Words Aloud 13 Spoken Word Festival Artistic Director Terry Burns in conversation with poets Sue Goyette and Brian Henderson. The Garafraxa Cafe, November 4, 2016, Durham, Ontario, Canada.
LOCP Member: Brian Henderson
Marks by Brian Henderson
Within a steep or stretched charm Slight variation circulates Going underground at the sigil Of the future aspen colonies That can be thousands of years old Though human-spanned trees but Not quite so fast the end all of each singularity Burst catkin departure Of a loved one as if Clouds … [click for more]
Brian Henderson on Brick Books.
Brian Henderson has been a Governor General’s Award finalist (Nerve Language, Pedlar Press, 2007) and a finalist for the CAA Chalmers Award for Poetry (Sharawadji, Brick Books, 2011). [read more]
Brian Henderson on Required Unrealities
Posted by H. L. Hix | Category: Q&A
H. L. Hix: “As if” recurs frequently in English usage, so I don’t want to attribute to it more importance than you mean for it to have, but it seems to have unusual importance in these poems: [read more]
Now available from Brick Books: Unidentified Poetic Object, about which Jeanette Lynes has this to say:
“Prismatic, at times apocalyptic, always sharp, Brian Henderson’s poems range through physics, visual art, philosophy, history, and, of course, poetry, to probe the locales where worlds slip into other worlds. … [read more]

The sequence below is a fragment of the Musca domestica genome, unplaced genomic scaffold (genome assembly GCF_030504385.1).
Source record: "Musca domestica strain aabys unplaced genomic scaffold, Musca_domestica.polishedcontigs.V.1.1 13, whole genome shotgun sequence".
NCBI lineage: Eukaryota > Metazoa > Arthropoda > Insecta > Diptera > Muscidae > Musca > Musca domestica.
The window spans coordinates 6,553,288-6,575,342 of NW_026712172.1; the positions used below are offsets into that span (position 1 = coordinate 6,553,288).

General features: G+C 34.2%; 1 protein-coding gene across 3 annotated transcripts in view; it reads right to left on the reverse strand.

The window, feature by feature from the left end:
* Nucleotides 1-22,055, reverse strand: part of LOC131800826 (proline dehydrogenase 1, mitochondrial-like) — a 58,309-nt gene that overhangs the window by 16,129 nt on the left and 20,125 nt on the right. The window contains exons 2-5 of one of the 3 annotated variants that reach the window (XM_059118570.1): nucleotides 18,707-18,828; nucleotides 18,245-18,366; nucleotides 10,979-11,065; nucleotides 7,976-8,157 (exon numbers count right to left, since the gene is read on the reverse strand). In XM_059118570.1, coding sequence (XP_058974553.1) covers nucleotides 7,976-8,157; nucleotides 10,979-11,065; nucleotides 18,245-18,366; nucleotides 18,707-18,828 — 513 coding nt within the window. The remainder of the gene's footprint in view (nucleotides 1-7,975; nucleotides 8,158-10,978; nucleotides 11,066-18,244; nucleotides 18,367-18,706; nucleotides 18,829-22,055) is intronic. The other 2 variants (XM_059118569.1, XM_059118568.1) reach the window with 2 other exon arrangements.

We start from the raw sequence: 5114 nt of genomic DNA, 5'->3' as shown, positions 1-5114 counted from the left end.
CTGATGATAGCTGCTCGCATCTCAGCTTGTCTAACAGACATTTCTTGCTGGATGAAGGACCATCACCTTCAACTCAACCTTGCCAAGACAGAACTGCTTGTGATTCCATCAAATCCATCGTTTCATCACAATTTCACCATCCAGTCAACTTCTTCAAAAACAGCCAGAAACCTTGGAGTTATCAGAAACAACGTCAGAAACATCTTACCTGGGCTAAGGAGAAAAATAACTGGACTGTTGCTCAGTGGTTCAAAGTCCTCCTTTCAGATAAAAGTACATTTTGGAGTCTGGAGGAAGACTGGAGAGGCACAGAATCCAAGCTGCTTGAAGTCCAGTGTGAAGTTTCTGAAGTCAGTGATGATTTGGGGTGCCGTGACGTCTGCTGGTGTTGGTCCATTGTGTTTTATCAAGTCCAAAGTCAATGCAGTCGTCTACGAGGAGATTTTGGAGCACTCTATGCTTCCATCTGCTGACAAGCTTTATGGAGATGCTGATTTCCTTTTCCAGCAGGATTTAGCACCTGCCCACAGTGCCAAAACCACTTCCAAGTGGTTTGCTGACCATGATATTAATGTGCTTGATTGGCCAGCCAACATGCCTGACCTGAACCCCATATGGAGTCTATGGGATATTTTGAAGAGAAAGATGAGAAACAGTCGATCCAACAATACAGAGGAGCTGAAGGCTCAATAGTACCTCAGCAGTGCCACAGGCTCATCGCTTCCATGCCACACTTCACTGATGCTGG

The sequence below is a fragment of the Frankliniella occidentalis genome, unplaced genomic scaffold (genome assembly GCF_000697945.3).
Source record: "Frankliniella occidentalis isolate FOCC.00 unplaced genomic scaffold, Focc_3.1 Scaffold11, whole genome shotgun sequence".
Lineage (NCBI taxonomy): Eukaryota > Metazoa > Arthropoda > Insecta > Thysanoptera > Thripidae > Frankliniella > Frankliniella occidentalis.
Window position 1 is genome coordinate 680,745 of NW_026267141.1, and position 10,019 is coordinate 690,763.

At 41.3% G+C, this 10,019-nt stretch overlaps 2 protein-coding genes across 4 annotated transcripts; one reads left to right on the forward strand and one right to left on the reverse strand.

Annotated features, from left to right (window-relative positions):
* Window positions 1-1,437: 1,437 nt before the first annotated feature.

Posted by Vallum Staff in Featured Interview
Brian Henderson is a poet based in Ontario. His poem “The Incommensurate /” was the runner-up for the Vallum Award for Poetry 2017. With the deadline for this year’s Vallum Award for Poetry quickly approaching, we caught up with Brian to discuss his process and the role of poetry in today’s world. [read more]
Dictionary of Overlapping Things /
Thoughts like trains departing
At various times and the previously
Departed can sometimes be
Overtaken by the just now thought and vice
Versa given variations in speed such
That collisions occur or correlations
Originally published in 1987 by Toronto’s Underwhich Editions, Henderson has augmented the original with several recent poems and an afterword for this new edition. Each poem is crafted as a letraset-based mandala responding to the shape of the individual letters.
Q: How does a poem begin?
BH: Really, I have no idea. A poem can begin anywhere, and often seemingly out of nothing: I wake up in the middle of the night with a phrase; I’m out for a walk and there’s a rhythm that loops in a few words after a while; an image mirages as a response to … [read more]
Brian Henderson is the author of 10 collections of poetry, one of which, Nerve Language, was a finalist for the Governor General’s Award and about which the jury wrote, “Terrifying and beautiful, the language…is an incendiary crossing of wires…[read more]